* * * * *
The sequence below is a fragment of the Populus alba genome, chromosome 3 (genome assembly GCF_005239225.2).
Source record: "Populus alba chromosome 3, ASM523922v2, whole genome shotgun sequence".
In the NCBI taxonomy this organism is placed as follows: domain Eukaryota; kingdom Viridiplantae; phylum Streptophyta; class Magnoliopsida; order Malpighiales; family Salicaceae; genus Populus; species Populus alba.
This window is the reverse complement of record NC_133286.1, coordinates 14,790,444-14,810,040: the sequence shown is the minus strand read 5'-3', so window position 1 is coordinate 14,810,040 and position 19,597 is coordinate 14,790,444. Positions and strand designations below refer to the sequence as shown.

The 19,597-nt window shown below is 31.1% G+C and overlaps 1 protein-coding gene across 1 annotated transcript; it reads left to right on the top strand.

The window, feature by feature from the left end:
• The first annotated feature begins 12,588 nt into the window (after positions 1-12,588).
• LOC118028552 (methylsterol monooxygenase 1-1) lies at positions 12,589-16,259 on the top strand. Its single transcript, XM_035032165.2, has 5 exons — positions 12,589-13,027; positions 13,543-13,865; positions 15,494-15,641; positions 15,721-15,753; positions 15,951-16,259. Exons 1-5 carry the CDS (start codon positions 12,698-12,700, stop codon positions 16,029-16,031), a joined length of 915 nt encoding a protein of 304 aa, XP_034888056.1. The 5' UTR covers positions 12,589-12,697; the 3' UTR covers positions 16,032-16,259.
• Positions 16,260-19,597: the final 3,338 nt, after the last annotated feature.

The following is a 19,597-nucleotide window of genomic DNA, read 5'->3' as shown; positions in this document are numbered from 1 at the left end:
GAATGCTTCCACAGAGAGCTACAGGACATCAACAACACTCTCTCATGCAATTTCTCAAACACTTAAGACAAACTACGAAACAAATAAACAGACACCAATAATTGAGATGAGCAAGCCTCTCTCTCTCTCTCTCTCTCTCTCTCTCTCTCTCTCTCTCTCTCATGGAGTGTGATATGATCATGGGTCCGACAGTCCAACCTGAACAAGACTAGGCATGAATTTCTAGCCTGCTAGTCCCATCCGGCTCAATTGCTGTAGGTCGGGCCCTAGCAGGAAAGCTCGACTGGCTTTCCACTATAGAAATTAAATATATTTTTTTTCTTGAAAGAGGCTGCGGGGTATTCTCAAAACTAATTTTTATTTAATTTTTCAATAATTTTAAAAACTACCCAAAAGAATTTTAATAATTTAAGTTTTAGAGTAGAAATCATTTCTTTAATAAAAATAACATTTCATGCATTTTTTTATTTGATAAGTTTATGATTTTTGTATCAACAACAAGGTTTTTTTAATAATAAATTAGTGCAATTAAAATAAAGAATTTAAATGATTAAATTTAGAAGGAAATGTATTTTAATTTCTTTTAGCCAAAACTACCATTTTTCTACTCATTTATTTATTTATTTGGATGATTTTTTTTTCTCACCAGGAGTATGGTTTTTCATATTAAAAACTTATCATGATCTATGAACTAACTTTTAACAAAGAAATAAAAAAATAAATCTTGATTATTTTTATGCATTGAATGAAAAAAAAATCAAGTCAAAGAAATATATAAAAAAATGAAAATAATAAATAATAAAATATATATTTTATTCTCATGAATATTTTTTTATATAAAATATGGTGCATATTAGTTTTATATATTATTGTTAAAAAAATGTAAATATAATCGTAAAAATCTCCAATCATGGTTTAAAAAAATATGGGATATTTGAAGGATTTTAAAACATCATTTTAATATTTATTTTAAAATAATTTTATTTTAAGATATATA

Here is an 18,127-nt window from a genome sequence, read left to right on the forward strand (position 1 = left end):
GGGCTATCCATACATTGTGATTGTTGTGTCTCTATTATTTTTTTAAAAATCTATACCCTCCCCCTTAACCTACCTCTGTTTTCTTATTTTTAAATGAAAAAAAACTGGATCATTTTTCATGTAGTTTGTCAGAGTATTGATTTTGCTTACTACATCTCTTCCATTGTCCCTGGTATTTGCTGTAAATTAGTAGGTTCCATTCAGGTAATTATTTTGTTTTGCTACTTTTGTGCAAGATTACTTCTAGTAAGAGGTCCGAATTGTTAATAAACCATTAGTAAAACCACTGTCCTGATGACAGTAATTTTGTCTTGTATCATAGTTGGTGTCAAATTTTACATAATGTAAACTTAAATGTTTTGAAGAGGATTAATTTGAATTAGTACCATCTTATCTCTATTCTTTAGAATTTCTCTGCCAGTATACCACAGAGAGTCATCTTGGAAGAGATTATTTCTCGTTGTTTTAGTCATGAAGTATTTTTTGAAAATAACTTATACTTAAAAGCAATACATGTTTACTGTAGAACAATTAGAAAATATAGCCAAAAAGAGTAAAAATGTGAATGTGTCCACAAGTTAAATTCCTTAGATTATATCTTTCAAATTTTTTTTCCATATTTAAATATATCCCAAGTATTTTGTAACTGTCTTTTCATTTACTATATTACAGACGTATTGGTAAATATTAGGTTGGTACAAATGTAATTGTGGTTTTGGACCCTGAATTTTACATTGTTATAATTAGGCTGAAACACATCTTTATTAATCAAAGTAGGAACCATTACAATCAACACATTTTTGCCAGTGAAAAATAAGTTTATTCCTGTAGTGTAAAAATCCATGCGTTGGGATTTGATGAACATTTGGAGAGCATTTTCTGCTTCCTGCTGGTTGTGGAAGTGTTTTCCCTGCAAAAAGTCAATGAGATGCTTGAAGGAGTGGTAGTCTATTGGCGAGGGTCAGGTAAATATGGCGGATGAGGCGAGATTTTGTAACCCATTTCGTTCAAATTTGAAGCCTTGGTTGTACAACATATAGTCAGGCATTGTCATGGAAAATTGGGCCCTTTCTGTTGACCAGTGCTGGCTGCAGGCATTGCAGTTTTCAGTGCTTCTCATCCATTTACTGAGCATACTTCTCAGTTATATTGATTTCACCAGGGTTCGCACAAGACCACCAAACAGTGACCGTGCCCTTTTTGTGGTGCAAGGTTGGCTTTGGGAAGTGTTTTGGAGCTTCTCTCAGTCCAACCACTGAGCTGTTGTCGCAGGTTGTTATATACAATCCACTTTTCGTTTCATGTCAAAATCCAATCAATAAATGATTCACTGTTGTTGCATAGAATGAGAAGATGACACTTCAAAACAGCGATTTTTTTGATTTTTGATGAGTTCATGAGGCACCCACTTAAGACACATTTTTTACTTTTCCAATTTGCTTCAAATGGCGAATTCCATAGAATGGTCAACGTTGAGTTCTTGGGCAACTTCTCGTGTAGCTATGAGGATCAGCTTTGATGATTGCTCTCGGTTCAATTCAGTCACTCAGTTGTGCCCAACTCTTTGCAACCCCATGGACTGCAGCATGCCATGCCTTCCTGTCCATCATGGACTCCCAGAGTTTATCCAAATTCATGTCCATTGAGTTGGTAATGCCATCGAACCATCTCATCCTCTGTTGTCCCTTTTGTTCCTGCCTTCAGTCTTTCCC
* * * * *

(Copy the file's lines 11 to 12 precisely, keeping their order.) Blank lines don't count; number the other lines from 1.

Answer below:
GAATGCTTCCACAGAGAGCTACAGGACATCAACAACACTCTCTCATGCAATTTCTCAAACACTTAAGACAAACTACGAAACAAATAAACAGACACCAATAATTGAGATGAGCAAGCCTCTCTCTCTCTCTCTCTCTCTCTCTCTCTCTCTCTCTCTCTCTCATGGAGTGTGATATGATCATGGGTCCGACAGTCCAACCTGAACAAGACTAGGCATGAATTTCTAGCCTGCTAGTCCCATCCGGCTCAATTGCTGTAGGTCGGGCCCTAGCAGGAAAGCTCGACTGGCTTTCCACTATAGAAATTAAATATATTTTTTTTCTTGAAAGAGGCTGCGGGGTATTCTCAAAACTAATTTTTATTTAATTTTTCAATAATTTTAAAAACTACCCAAAAGAATTTTAATAATTTAAGTTTTAGAGTAGAAATCATTTCTTTAATAAAAATAACATTTCATGCATTTTTTTATTTGATAAGTTTATGATTTTTGTATCAACAACAAGGTTTTTTTAATAATAAATTAGTGCAATTAAAATAAAGAATTTAAATGATTAAATTTAGAAGGAAATGTATTTTAATTTCTTTTAGCCAAAACTACCATTTTTCTACTCATTTATTTATTTATTTGGATGATTTTTTTTTCTCACCAGGAGTATGGTTTTTCATATTAAAAACTTATCATGATCTATGAACTAACTTTTAACAAAGAAATAAAAAAATAAATCTTGATTATTTTTATGCATTGAATGAAAAAAAAATCAAGTCAAAGAAATATATAAAAAAATGAAAATAATAAATAATAAAATATATATTTTATTCTCATGAATATTTTTTTATATAAAATATGGTGCATATTAGTTTTATATATTATTGTTAAAAAAATGTAAATATAATCGTAAAAATCTCCAATCATGGTTTAAAAAAATATGGGATATTTGAAGGATTTTAAAACATCATTTTAATATTTATTTTAAAATAATTTTATTTTAAGATATATA

Here is an 18,127-nt window from a genome sequence, read left to right on the forward strand (position 1 = left end):